Astrophysics is the physics of celestial objects such as stars, planets, galaxies, etc. Research is conducted with a variety of telescopes and arrays that receive and analyze electromagnetic radiation. These include ground-based and space-based telescopes, such as the Hubble Space Telescope, X-ray telescopes, and radio wave arrays. Astrophysics seeks to resolve the origin of the universe and to explain its properties.

Chaos Theory
Chaos theory is a mathematical theory that attempts to explain the behavior of complex and chaotic systems. When a complex series of events are set in motion the results can vary drastically depending on small initial changes in the system. A popular phrase describing this is “the butterfly effect.” Chaos theory is not limited to physics. It is involved in processes such as erosion and fluctuations in stock market prices. In astrophysics, the universe we now live in was greatly influenced by the very initial conditions under which the universe was formed.

Dark Matter
The total mass of the universe appears not to match the gravitational effects observed throughout the universe. Scientists have hypothesized that a form of matter, which cannot be seen with telescopes, accounts for the missing mass. This matter is under investigation and has been called dark matter.

A microprocessor is a complex, single circuit consisting of many miniaturized components. Examples of microprocessors are the chips that run computers and smartphones. The entire central processing unit of a computer is often a single microprocessor. Microprocessors are based on semiconductor and transistor technology.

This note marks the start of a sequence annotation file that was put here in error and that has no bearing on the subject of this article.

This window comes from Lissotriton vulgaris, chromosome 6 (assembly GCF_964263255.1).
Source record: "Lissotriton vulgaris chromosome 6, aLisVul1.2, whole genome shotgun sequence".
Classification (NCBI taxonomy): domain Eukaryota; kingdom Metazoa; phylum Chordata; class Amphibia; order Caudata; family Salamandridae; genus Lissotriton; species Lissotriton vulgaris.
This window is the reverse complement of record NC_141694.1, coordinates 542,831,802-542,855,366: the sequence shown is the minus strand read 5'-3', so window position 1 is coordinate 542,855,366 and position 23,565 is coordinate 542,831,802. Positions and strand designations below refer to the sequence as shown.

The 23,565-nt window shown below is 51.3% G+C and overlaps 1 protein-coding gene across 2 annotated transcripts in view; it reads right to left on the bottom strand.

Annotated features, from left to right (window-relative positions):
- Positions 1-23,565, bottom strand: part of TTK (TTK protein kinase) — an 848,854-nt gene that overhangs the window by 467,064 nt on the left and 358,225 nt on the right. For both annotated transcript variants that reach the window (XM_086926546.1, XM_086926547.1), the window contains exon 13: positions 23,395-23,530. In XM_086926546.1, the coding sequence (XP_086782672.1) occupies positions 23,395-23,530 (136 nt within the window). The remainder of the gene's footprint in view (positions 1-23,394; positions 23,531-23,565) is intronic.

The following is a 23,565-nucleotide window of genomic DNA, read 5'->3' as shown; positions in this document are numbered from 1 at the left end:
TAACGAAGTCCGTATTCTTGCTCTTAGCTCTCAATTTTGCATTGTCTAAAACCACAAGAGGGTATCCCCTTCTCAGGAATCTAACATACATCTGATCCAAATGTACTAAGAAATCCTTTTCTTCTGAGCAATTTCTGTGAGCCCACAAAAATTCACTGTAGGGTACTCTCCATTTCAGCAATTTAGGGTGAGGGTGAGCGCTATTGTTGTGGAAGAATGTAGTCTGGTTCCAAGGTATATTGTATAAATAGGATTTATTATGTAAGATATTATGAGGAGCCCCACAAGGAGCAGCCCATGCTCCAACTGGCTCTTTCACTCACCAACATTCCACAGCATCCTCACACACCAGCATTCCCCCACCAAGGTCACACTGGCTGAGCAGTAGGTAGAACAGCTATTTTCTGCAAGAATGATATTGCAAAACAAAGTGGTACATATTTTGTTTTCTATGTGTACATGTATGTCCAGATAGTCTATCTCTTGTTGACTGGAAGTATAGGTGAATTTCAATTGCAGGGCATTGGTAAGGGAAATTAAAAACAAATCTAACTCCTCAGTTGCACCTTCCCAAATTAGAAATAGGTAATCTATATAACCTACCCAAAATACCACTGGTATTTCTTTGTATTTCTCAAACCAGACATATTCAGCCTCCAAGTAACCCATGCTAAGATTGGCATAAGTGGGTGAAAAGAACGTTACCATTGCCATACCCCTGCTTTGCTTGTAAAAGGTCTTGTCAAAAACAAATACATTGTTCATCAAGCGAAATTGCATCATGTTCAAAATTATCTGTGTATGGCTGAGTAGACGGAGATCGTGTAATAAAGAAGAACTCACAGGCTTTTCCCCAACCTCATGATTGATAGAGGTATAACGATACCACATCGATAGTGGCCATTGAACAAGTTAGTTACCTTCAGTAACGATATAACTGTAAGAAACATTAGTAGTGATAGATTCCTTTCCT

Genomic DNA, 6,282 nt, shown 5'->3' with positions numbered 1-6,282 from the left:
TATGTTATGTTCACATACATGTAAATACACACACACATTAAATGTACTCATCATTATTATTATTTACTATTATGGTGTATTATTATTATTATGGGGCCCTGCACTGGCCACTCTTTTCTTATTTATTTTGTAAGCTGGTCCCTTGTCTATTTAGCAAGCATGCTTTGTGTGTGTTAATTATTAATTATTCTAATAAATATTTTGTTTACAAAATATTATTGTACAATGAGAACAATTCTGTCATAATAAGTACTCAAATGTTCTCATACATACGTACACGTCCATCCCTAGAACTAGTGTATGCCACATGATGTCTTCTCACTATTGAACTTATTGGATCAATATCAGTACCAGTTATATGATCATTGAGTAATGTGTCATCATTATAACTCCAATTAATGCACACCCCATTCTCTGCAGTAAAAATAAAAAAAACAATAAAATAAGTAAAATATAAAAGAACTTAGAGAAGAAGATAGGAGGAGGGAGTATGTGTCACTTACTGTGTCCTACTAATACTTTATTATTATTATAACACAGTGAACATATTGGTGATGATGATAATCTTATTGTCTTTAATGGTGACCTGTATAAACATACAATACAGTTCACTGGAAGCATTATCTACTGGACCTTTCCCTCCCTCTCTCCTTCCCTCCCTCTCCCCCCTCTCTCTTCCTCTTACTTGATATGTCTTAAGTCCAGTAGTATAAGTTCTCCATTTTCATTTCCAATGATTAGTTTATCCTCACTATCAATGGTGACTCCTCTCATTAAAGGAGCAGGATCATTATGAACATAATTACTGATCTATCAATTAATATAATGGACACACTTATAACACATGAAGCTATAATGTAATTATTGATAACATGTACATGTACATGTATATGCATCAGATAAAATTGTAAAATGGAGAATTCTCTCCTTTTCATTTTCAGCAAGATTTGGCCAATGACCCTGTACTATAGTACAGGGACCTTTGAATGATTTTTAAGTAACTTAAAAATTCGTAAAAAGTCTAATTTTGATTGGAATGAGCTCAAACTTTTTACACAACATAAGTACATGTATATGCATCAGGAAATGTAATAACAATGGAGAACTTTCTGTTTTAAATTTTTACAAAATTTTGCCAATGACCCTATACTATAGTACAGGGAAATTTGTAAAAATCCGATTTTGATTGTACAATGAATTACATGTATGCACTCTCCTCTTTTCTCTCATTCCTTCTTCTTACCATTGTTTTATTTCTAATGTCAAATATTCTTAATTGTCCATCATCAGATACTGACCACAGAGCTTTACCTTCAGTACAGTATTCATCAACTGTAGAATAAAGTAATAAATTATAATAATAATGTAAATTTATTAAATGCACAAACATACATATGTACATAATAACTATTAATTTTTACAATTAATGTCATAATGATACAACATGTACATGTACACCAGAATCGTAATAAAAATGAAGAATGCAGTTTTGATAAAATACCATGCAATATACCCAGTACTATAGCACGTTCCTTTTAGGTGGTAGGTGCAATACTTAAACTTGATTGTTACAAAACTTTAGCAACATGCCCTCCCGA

A semiconductor is a material that can act as a conductor or as an insulator. It is the key to modem miniaturized circuit design. Silicon is the most widely used semiconductor and is used in the manufacture of transistors and microprocessors.

A superconductor is a material that has zero electrical resistance when cooled below a critical temperature.

String Theory
String theory hypothesizes that the elementary particles making up matter are actually linear oscillations or strings. The theory attempts to explain how everything interconnects and hopes to eliminate inconsistencies among other earlier theories.

A transistor is an electrical component used in integrated circuits of all modern electrical devices. A transistor can both amplify the electrical signal it receives and act as a switch. A transistor typically has three leads: the base, the collector, and the emitter. A small amount of I current passing through the base can control a larger current at the collector. This determines the amount of current leaving the transistor at the emitter. The amplification characteristic is used in electronic amplifiers, such as those found in stereo equipment. Transistors are used in the computer/semiconductor industry as a switch to establish the on/off (1,0) binary code used by computers.